Cognitive-Behavioral Therapy (CBT) Explained

Many people who seek psychotherapy are experiencing distress or confusion over their current circumstances. Common concerns are problematic patterns in relationships, identity issues, overwhelming stress, overcoming a difficult or abusive childhood, career concerns, parenting issues, difficulty with anger, depression, impulsiveness, or anxiety. Whatever your particular concerns are, my goal is to approach psychotherapy as an interactive process where you and I together explore the issues that contribute to the current difficulties you experience.

During our sessions, we may talk about strategies and techniques for dealing with current problems. Cognitive Behavioral Therapy (CBT) is one modality I utilize to address presenting concerns.

Cognitive-behavioral therapy (CBT) is a form of psychotherapy that treats life challenges and boosts happiness by modifying dysfunctional emotions, behaviors, and thoughts. CBT focuses on solutions, encouraging patients to challenge distorted cognitions and change destructive patterns of behavior. CBT rests on the idea that thoughts and perceptions influence behavior. Feeling distressed, in some cases, may distort one’s perception of reality. CBT aims to identify harmful thoughts, assess whether they are an accurate depiction of reality, and if they are not, employ strategies to challenge and overcome them.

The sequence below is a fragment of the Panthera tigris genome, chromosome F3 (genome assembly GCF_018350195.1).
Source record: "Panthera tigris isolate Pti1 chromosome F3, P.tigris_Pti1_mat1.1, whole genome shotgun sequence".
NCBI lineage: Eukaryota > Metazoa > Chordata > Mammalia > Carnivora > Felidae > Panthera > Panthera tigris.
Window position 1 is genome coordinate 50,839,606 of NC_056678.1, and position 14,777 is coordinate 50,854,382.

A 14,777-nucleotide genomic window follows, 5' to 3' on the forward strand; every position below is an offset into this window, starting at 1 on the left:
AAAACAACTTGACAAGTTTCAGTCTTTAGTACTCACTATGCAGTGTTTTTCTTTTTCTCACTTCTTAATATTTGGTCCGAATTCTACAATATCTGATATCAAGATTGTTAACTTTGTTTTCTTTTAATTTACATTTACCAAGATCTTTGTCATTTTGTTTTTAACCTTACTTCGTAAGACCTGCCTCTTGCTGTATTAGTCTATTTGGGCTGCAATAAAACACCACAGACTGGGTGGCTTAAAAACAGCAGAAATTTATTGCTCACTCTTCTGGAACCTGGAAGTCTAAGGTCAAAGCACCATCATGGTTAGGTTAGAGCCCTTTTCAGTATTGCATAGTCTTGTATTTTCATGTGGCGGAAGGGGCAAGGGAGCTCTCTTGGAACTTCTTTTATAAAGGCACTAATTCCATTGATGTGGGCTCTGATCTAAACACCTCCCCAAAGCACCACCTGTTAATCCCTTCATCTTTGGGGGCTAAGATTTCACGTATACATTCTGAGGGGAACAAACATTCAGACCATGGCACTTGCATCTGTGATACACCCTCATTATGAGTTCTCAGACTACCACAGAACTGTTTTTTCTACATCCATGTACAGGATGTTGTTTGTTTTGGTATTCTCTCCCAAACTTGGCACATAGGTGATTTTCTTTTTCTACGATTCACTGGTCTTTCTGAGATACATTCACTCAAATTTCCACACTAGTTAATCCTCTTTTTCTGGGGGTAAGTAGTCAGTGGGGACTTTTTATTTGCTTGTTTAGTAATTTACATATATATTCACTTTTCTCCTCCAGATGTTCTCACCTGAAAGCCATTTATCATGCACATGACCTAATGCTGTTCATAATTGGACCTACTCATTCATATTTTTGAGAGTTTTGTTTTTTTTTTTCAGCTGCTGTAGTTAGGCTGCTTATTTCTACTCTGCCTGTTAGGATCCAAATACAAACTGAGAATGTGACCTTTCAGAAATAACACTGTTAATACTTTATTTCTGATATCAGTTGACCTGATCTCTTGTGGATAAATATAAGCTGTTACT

The tools deployed in CBT—which include learning to identify and dispute unrealistic or unhelpful thoughts and developing problem-solving skills—have been used to treat a broad range of mental health challenges. CBT is now considered among the most efficacious forms of talk therapy, especially when clients incorporate strategies into their daily life. This effort to gain insight into one’s cognitive and behavioral processes and modify them in a constructive way often involves ongoing practice, but is favored by many clients as it can require fewer therapy sessions than other modalities.